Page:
“Strengthening the Less Active,” Ensign, Oct. 1980, 10
Reactivation is one of the major keys to the success of all other endeavors in the Church. From our studies we know that the percentage of active Melchizedek Priesthood holders in a ward is the best single predictor of that ward’s success. Since the power of parental example is more important than any other factor in influencing children to achieve spiritual goals, we have to stop the cycles of inactivity—through prevention and activation.
Home teaching is the vehicle that activates people. No new program or organization is to be invented to replace it.
In the literature, home teaching was never limited to one visit per month. It may be all right for the active to be visited on the thirtieth or the thirty-first. But only accidentally would anyone be activated that way.
To activate we need an extension of home teaching—ideal home teaching.
Why should the home teacher be used in activation when everyone knows we have both good and less good home teachers? Because the Lord has authorized them (see D&C 20:53–55). It makes a difference to be sent rather than merely to go home teaching.
President Marion G. Romney said, “We are individually responsible and will be held accountable for … the breaking of covenants by others for whom we are responsible insofar as such breaking is the result of our failure to teach them” (Ensign, Nov. 1975, p. 73; italics added).
The Savior taught a principle that has not yet been adopted generally: “What man of you,” he asked, “having an hundred sheep, if he lose one of them, doth not leave the ninety and nine in the wilderness, and go after that which is lost, until he find it?” (Luke 15:4; italics added). We must pay more attention to the inactive than to the active.
There are basically two ways to solve the problem of inactivity: prevention and reactivation. Both need to be approached simultaneously. The pool of inactive adults is continually filled by inactive youth. Our study shows that inactivity starts early—that children of inactive parents tend to become inactive themselves at an early age.
Parents, active and inactive, have the responsibility for their children. But although no one should usurp the parents’ prerogatives, the bishopric has the institutional role to help prevent inactivity among youth. What can leaders do?
Our studies show that neither the number nor the cost of activities is vital. The critical factor is the closeness of the relationship between youth and their leaders. Youth leaders must reach out to the inactive. Be their pal. Take them with you. Meet their special needs. Strengthen your activities with service and spiritual objectives so that every activity is meaningful and worthwhile.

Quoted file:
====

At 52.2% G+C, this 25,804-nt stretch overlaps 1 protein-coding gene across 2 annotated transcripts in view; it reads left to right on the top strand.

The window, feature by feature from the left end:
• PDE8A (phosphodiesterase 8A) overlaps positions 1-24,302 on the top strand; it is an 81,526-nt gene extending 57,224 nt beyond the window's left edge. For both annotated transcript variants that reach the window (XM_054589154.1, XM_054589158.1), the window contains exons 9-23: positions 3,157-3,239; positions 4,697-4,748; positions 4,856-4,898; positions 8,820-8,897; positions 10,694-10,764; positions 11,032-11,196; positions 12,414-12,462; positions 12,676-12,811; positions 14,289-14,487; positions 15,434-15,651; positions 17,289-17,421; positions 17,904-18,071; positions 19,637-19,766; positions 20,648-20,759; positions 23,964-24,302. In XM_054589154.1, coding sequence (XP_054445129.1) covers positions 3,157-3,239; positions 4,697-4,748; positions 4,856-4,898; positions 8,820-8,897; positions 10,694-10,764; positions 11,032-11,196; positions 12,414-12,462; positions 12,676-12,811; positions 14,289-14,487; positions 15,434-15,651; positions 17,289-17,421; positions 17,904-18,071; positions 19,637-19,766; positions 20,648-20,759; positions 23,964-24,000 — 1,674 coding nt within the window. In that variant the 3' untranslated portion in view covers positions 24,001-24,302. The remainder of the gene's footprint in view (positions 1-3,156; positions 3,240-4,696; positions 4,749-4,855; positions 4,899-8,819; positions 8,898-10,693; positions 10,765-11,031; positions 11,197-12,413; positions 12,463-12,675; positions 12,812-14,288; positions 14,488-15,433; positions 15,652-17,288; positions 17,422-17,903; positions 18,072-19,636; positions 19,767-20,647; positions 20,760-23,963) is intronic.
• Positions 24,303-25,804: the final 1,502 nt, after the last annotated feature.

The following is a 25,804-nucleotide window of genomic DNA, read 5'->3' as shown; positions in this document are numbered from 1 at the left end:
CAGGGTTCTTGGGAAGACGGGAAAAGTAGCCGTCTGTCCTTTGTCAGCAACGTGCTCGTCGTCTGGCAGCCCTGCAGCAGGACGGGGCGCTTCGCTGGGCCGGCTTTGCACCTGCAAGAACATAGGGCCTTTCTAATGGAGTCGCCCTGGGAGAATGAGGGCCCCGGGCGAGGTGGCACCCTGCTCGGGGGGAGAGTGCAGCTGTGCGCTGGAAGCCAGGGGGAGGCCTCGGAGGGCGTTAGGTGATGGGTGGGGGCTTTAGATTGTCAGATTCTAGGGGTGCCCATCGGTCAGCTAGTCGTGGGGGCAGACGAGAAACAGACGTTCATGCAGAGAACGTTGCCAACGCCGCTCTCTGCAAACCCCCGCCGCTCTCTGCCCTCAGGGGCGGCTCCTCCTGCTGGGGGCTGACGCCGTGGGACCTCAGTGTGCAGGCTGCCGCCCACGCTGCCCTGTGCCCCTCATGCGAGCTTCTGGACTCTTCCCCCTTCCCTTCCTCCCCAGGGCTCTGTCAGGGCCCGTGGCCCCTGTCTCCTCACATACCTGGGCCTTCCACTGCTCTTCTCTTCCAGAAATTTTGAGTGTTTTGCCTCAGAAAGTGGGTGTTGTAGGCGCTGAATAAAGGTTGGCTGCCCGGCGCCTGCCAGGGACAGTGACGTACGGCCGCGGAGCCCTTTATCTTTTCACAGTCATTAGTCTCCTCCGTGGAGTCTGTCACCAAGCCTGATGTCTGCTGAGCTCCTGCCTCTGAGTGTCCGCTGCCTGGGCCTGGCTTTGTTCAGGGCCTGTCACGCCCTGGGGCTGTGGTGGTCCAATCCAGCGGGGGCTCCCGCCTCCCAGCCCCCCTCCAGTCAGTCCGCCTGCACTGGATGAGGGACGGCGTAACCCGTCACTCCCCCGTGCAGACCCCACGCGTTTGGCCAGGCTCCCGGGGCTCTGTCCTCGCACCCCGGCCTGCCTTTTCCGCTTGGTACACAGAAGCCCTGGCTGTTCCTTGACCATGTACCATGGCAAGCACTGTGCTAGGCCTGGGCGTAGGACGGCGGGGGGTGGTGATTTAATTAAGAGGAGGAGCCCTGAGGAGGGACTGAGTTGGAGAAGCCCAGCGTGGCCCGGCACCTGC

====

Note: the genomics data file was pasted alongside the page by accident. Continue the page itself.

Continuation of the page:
A stake presidency in Missouri was motivated to interview young men between the ages of nineteen and twenty-six. Of the fifteen who were interviewed, twelve are now preparing for a mission. Perhaps many more all over the Church would respond similarly if they were given the opportunity.
It is one thing to classify people as inactive, but to activate them we need to identify those who are most receptive and work with them first.
One of the brethren in the Book of Mormon is an example. In Alma, chapter 10, Amulek describes himself as inactive: “I never have known much of the ways of the Lord, and his mysteries and marvelous power.” That’s often the problem. Often, the inactive just haven’t been taught the gospel.
“I was called many times,” he continues, “and I would not hear; therefore I knew concerning these things, yet I would not know” (Alma 10:5–6; italics added).
It sounds as though home teachers, parents, and others had talked to him and tried to get him active, but even though he knew they were right he hardened his heart and would not give in.
He says he was a man of no small reputation in his community and that he had acquired riches through hard work.
So here’s a good, hard-working man who doesn’t really understand the gospel, but who has had feelings through the years that he ought to get active. He has resisted even though he has felt he ought to come back.
The Lord knew all about Amulek’s feelings, so he sent Alma to home teach and activate this man. Amulek was ready; Alma needed prompting to call on him—and you know what happened then (see Alma 8:14–22; Alma 10:7–9).
There are many Amuleks in every ward—good, honest men. Men who know, yet who don’t know. Men who are sick of being away from the Church. Men who want a better life. There are good fathers among these men. Some are civic leaders. Most are ordinary Latter-day Saints without a knowledge or testimony. They all have one thing in common—they are not the spiritual leaders in their homes.
When men of faith visit these brethren and become their friends, love them, and teach them the gospel, they and their families will come back.
To find and rescue requires fitting a message to the individual. Let’s look at the case of Brother Jones. When his home teachers came, he often brought up a counter idea to every one presented by them. During each visit the home teachers fell into a pattern of just talking about the weather. This worked out quite well, because Brother Jones was a weatherman! He was very intelligent and had an air about him which was rather intimidating to the home teachers. But they visited him regularly each month for several months.
Then in a personal interview with the elders quorum president, the home teacher was told to ask Brother Jones to quit smoking. The home teacher said, “Oh, I don’t want to ask him that. We’re not ready for that.”
But the quorum president persisted: “Next time you come back for an interview, I want a report on what he said when you told him to quit smoking.”
I might note at this point that the best way to do individualized teaching is for the quorum president and the home teacher to discuss what could be done for that family. Both should pool their knowledge and feelings about the family. Then, after praying about what the Lord would have done, the home teacher should be assigned to do it.
On the next visit the home teacher went to the Jones home with courage because he wasn’t just going, he was being sent. We always go with more courage when we’re being sent. That’s one of the real purposes of the priesthood interview—to assign home teachers to do specific things so that they can go as one who is sent. We recall how boldly Jacob taught, “having first obtained mine errand from the Lord” (Jacob 1:17).